In philosophical literature about virtue, correct behavior is cashed out or, at least identified, in terms of what a virtuous agent would do. This idea is sometimes traced to Aristotle’s claim that the mean lies where a person of practical wisdom would determine it to lie. It finds its modern expression in Rosalind Hursthouse’s thesis that an act is right if and only if it is what a virtuous agent would characteristically do.
Explanation of correct behavior by reference to virtuous agents is partly tied to thinking there can be no canon of what is right, no general procedure for determining what it is right to do. Even if we cannot precisely specify what a virtuous agent would do, we can note an ambiguity in our understanding of the virtuous agent: does being virtuous mean doing what is best or doing what is good (enough)? That is, there are two models employed to understand what a virtuous agent does. These models may not tell us how to reach any particular decision, but will give us an idea of how a virtuous agent approaches decisions or the form such decisions take.
One model we might describe as a superlative or maximizing model. According to this model, a right act is the best act, or the most important one, or the one we have most reason to do, or the one that the situation calls for. Most commonly, if an act is right, on this model, it will be the unique right action for the situation, and one we are obligated to perform. And determining which act is right requires considering the available options for action, for rightness is determined by comparison with other action we could perform.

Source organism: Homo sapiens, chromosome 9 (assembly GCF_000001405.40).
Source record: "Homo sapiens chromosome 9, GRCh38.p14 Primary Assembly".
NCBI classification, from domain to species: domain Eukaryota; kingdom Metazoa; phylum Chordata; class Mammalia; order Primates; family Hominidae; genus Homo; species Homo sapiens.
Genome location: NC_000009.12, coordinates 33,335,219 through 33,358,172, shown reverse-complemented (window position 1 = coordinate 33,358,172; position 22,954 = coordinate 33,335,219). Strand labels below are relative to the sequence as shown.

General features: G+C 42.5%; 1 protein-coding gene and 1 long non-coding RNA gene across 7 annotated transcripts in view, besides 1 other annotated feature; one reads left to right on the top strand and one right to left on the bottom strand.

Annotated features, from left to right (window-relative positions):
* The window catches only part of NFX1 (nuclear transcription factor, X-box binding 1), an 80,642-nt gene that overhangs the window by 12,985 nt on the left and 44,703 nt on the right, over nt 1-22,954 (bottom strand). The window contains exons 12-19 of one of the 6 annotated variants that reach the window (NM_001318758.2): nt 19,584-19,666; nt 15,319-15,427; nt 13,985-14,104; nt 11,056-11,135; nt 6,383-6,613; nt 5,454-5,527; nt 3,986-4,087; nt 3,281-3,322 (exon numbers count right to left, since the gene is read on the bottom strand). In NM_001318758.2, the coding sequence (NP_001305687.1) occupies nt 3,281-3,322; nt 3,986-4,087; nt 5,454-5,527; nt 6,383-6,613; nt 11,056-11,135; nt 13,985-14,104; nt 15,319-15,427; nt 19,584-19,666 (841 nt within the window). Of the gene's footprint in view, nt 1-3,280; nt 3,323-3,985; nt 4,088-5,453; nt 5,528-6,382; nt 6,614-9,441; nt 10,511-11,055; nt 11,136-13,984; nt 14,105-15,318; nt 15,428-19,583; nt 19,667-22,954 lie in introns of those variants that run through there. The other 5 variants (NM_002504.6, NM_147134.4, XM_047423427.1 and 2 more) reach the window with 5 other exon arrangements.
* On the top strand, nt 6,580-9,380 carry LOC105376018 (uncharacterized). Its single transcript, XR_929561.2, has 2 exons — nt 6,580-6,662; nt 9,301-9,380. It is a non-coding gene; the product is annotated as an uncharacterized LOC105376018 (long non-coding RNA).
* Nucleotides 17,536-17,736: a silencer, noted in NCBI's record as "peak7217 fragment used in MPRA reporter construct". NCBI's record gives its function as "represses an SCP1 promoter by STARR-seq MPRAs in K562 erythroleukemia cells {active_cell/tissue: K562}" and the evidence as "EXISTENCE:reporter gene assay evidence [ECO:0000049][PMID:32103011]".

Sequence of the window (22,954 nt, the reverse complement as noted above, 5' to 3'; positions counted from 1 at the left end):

The second model we can characterize as a threshold or satisfaction model. According to this model, an act is right if it is good enough, meets a certain threshold or standard, or satisfies a condition in isolation from other available actions. When an act is right 0n this model it is usually one of many acts that are right in the situation. No one of them is obligated, but each is permissible.
These models are not always kept separate, sometimes causing us to slide from one into the other, though they have different implications. I also think that most people either presuppose the former or find it hard not to accept. For instance, it is sometimes suggested that a virtuous person is a perfect person, and it would seem that a perfect person does what is best. Alternatively, it is hard to deny that we can go right if we X even if there is more reason to Y. Now unlike a utilitarian view where there is a single value to be maximized, a good human life, on a virtue ethical view, is composed of different kinds of activities, like the exercise of different virtues. Part of the problem is determining from among these valuable activities which to engage in and when. For instance, I may have the opportunity to do something generous by volunteering my time or trying to cheer up a friend, or I may have the opportunity to take care of a standing responsibility, say to grade some papers. A virtuous person, according to the first model, can’t just maximize a single value. Rather she considers which opportunity it is more important to pursue given the facts of the situation and what kind of response the situation calls for. So if I have said I will return the papers early tomorrow, I should spend my time grading rather than doing something generous.